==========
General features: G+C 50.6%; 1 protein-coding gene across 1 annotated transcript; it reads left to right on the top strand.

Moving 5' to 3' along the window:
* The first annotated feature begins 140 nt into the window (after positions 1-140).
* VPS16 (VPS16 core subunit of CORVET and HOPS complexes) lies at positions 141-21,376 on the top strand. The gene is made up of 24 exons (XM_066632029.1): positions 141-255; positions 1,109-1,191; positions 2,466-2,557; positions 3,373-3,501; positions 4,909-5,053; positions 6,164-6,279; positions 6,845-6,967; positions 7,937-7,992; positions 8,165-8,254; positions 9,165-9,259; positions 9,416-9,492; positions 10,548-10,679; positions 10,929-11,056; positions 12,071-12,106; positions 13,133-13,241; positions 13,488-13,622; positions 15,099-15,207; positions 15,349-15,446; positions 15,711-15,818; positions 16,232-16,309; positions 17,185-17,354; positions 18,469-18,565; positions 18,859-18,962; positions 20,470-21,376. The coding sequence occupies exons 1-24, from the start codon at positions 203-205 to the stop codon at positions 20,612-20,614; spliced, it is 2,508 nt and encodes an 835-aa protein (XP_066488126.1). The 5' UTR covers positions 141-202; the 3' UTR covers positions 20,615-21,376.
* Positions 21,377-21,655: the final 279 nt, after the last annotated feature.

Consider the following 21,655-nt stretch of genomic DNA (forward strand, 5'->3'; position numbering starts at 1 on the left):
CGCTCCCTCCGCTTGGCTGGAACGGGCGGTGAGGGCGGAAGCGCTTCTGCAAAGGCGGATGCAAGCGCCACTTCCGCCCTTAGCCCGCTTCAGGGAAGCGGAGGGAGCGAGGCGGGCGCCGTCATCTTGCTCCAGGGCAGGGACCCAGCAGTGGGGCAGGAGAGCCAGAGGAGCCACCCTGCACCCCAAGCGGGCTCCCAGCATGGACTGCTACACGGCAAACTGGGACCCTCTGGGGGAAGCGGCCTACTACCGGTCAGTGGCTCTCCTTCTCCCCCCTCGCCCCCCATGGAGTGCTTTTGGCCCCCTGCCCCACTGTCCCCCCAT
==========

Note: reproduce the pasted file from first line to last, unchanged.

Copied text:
General features: G+C 50.6%; 1 protein-coding gene across 1 annotated transcript; it reads left to right on the top strand.

Moving 5' to 3' along the window:
* The first annotated feature begins 140 nt into the window (after positions 1-140).
* VPS16 (VPS16 core subunit of CORVET and HOPS complexes) lies at positions 141-21,376 on the top strand. The gene is made up of 24 exons (XM_066632029.1): positions 141-255; positions 1,109-1,191; positions 2,466-2,557; positions 3,373-3,501; positions 4,909-5,053; positions 6,164-6,279; positions 6,845-6,967; positions 7,937-7,992; positions 8,165-8,254; positions 9,165-9,259; positions 9,416-9,492; positions 10,548-10,679; positions 10,929-11,056; positions 12,071-12,106; positions 13,133-13,241; positions 13,488-13,622; positions 15,099-15,207; positions 15,349-15,446; positions 15,711-15,818; positions 16,232-16,309; positions 17,185-17,354; positions 18,469-18,565; positions 18,859-18,962; positions 20,470-21,376. The coding sequence occupies exons 1-24, from the start codon at positions 203-205 to the stop codon at positions 20,612-20,614; spliced, it is 2,508 nt and encodes an 835-aa protein (XP_066488126.1). The 5' UTR covers positions 141-202; the 3' UTR covers positions 20,615-21,376.
* Positions 21,377-21,655: the final 279 nt, after the last annotated feature.

Consider the following 21,655-nt stretch of genomic DNA (forward strand, 5'->3'; position numbering starts at 1 on the left):
CGCTCCCTCCGCTTGGCTGGAACGGGCGGTGAGGGCGGAAGCGCTTCTGCAAAGGCGGATGCAAGCGCCACTTCCGCCCTTAGCCCGCTTCAGGGAAGCGGAGGGAGCGAGGCGGGCGCCGTCATCTTGCTCCAGGGCAGGGACCCAGCAGTGGGGCAGGAGAGCCAGAGGAGCCACCCTGCACCCCAAGCGGGCTCCCAGCATGGACTGCTACACGGCAAACTGGGACCCTCTGGGGGAAGCGGCCTACTACCGGTCAGTGGCTCTCCTTCTCCCCCCTCGCCCCCCATGGAGTGCTTTTGGCCCCCTGCCCCACTGTCCCCCCAT